Discovering Your Hidden Aristotle on the Path to Find True Happiness

Mia Estrada

Aparicio-Afternoon

People share many common qualities that identify them as human beings such as breathing, eating, sleeping, and simply just living. But, what is it about thinking that makes humans so similar and different at the same time? Well, not every person has the same thought process, but they may easily think of the same things just in a different perspective. This connects to Aristotle’s point of the necessity of contemplative thinking in order to achieve true happiness.

Aristotle states, “Happiness, then, extends just so far as contemplation, and the more contemplation the more happiness is there in a life, not accidentally, but as a necessary accompaniment of the contemplation.” [1] He makes this statement not to confuse us into thinking that we must develop contemplation as most philosophers, like himself, but rather to encourage us to think deeper about fulfilling our individual potentials.

Every person is born with different talents, potentials, and purposes. Our main goal in life is to do our best in order to use those various talents to reach our ultimate potential and fulfill our true purpose. All of which can be done through contemplative thinking. In order to achieve this philosophical mindset, an individual must have the wisdom to know right from wrong. According to Aristotle, wisdom is the proudest virtue a person could attain because it exemplifies that the individual has experienced life and learned right from wrong in order to reach true happiness or “the ultimate good.” With his wise words he simply states, “The wise man will be happier than anyone else.” [2]

Some may think that being wiser or having the ability to think contemplatively pertains to getting a higher education or having a better career than others, but this could not be farther from Aristotle’s point of view. The idea of gaining wisdom is through life experience rather than going to private school your entire life. A person who graduated from Harvard Law and makes a significant amount of money compared to a person who works at a coffee shop and makes minimum wage does not automatically think more contemplatively or is considered wiser than the other.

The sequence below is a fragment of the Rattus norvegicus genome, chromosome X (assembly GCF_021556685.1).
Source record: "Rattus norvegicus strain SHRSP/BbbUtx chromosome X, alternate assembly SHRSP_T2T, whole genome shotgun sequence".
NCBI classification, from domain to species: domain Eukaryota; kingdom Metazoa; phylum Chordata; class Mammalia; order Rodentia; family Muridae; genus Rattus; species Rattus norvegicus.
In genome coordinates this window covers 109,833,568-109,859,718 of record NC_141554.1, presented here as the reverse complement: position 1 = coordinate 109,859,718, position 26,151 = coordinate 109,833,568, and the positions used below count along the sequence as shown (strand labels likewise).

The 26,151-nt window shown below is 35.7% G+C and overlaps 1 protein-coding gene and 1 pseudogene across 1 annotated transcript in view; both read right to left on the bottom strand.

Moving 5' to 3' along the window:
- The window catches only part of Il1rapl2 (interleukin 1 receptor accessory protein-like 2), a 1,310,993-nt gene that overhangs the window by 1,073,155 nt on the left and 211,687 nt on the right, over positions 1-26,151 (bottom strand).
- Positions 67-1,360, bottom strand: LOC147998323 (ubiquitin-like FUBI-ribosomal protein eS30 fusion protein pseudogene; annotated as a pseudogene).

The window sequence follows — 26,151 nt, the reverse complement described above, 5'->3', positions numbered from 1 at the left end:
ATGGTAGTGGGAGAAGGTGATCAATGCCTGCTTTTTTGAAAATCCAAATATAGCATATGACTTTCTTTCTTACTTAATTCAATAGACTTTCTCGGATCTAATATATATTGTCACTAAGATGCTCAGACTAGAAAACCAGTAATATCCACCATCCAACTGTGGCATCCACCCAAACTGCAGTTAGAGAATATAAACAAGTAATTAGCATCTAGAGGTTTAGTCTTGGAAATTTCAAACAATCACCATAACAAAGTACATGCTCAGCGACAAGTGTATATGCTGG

A person must gain life experience and develop their wisdom overtime. Both of these amazing qualities, according to Aristotle, cannot be gained over night. Human beings cannot escape from doing the wrong thing, so they have many possibilities throughout their lifetime to gain knowledge about the world around them and are able to then determine whether their actions are right or wrong. Wisdom should be considered a means that helps you achieve true happiness. Therefore, a person who may consider themselves “happy” by constantly gossiping about others and not learning the consequences would be considered neither a wise nor happy individual.

In order to achieve true happiness, Aristotle excellently explains how a person must live out all of the virtues, think contemplatively about their actions towards others and gain wisdom through life experiences. Following all of these intricate, yet possible guidelines then you too can think like a philosopher and make your way to the ultimate good…true happiness.

1Aristotle, The Nicomachean Ethics, Book X: Chapter 8

2 ibid

 

 

 

 

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